The Dublin government has published draft legislation on its plans to spend almost a hundred billion Euro to purchase property assets at inflated prices from banks, builders and developers.

Sinn Fein finance spokesman Arthur Morgan said the government and the banks were perpetrating the “crime of the century”.

While the pricing of the assets is unlikely to be revealed in the short term, it is known that almost all of the assets will be purchased at prices well above current market value.

Extensive and historic powers to acquire development loans from banks were given to the new government agency under the terms of the draft Bill published yesterday evening.

The government has denied the plan amounts to a bail-out of greedy bankers and developers, many of whom are known to be friends and supporters of Fianna Fail. But it has admitted it is keen to avoid a real estate ‘fire sale’ which could further deflate Ireland’s massive property bubble.

With the Irish property market largely frozen by the economic collapse, analysts have expressed widely differing views as to the value of the ubiquitous new developments, many of which remain incomplete or are falling into disrepair.

Many developers have also suffered heavy losses on speculation in the international property market, and these assets are also to be purchased by the taxpayer under the scheme, also for unknown prices.

Minister for Finance Brian Lenihan insisted the agency would not be paying “bubble property prices” to the banks for the loans and claimed that in the long term NAMA would be able to operate on a break-even basis.

The Minister said that an overall figure for loans would be announced in mid-September when the Bill comes before the Dail.

However, the estimated cost to the taxpayer is expected to be some 20 to 30 billion Euro. HMr Lenihan claimed NAMA would not be used to benefit property developers or banks, who he said had taken the “first hit”.

“If you look at the historic value of the properties secured by all these loans, then clearly if you take them at a peak in 2006, there’s been a considerable reduction in their value since...the whole nature of this operation is that it is the developer and the bank that takes the first hit, not the taxpayer,” he said.

The property market bail-out comes amid swingeing cutbacks across the economy, which last week saw the bitterly-fought termination of hospital services in Monaghan and Sligo.

However, Mr Lenihan has bizarrely insisted that the banking crisis is “entirely separate” to the financial crisis affecting the country. He criticised opposition parties and union leaders for even suggesting that this was the case.

Fine Gael deputy leader and finance spokesman Richard Bruton said the coalition government was asking the taxpayers for an enormous blank cheque.

“The central concern with NAMA has been the worry that taxpayers will be asked to pay too much for these toxic loans,” said Mr Bruton who added that it provided a very elastic concept of “long-term value” for valuing the impaired bank loans and gave the Minister very substantial powers as to how this will be estimated.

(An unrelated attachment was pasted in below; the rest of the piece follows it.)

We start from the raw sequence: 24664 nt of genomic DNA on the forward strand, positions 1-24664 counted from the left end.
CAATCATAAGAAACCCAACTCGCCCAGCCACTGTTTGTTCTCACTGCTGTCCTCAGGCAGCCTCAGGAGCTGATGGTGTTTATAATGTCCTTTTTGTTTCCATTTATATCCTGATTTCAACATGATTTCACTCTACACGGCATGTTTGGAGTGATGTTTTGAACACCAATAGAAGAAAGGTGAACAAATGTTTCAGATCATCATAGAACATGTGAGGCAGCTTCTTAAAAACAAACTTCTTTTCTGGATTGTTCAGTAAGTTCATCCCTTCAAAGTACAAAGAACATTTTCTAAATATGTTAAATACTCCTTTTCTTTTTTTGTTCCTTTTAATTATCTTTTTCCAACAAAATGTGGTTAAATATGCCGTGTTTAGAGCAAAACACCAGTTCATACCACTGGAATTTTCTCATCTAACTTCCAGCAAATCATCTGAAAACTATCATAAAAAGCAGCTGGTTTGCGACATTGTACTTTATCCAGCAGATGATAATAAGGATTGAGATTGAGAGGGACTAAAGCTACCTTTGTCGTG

“Perhaps the biggest gap of all is the remarkable silence of the Bill on how NAMA will deal with the developers who created these enormous debts in the first place.”

Mr Bruton said there was a very real prospect that in a few years’ time, these same individuals would pop up again to buy the assets at an enormous discount, funded by the same banks whose liquidity problems were now being eased.

“This legislation represents an enormous gamble by the Fianna Fail Government on bankers, developers and the future of the Irish property market,” he said.

Labour Party front bencher and former minister for finance Ruairi Quinn said that Fianna Fail was proposing to establish the biggest property company in the world and asking taxpayers to foot the bill and bear all the risk.

“We believe that temporary nationalisation of the institutions covered by the bank guarantee would be the quickest, most effective and least costly means of dealing with the appalling situation in which the country now finds itself.”

Sinn Fein finance spokesman Arthur Morgan accused the Dublin government and the banks of perpetrating “the crime of the century”, saying they had burdened generations with unprecedented debt and crippled the public finances “for who knows how long”.

“Every euro of the 10 billion already pumped into Anglo, AIB and Bank of Ireland on top of the astronomical cost of NAMA is a euro being taken out of vital public services such as education, health, job creation and the delivery of critical infrastructure,” said the Louth representative.

“And the weight of debt on future generations is as yet immeasurable.

“Fianna Fail, the banks and property developers are responsible for Ireland’s economic crash, as is the Green Party for its refusal to reign in its government partners, and indeed the party’s role in burdening generations with unprecedented debt and crippling our public finances for who knows how long.

“Despite the banking sectors’ legacy of reckless lending and the government’s out-of-control property tax relief’s not a single government Minister or banking executive has been held to account. There was public hand wringing and a lot of brazen faces yet in real terms everything has remained the same.”

Sinn Fein is to hold a national day of action against the NAMA bailout.

“We will be campaigning in our communities throughout the country for greater investment in education, health, job creation and critical infrastructure and an end to the Fianna Fail cronyism once and for all,” said Mr Morgan.

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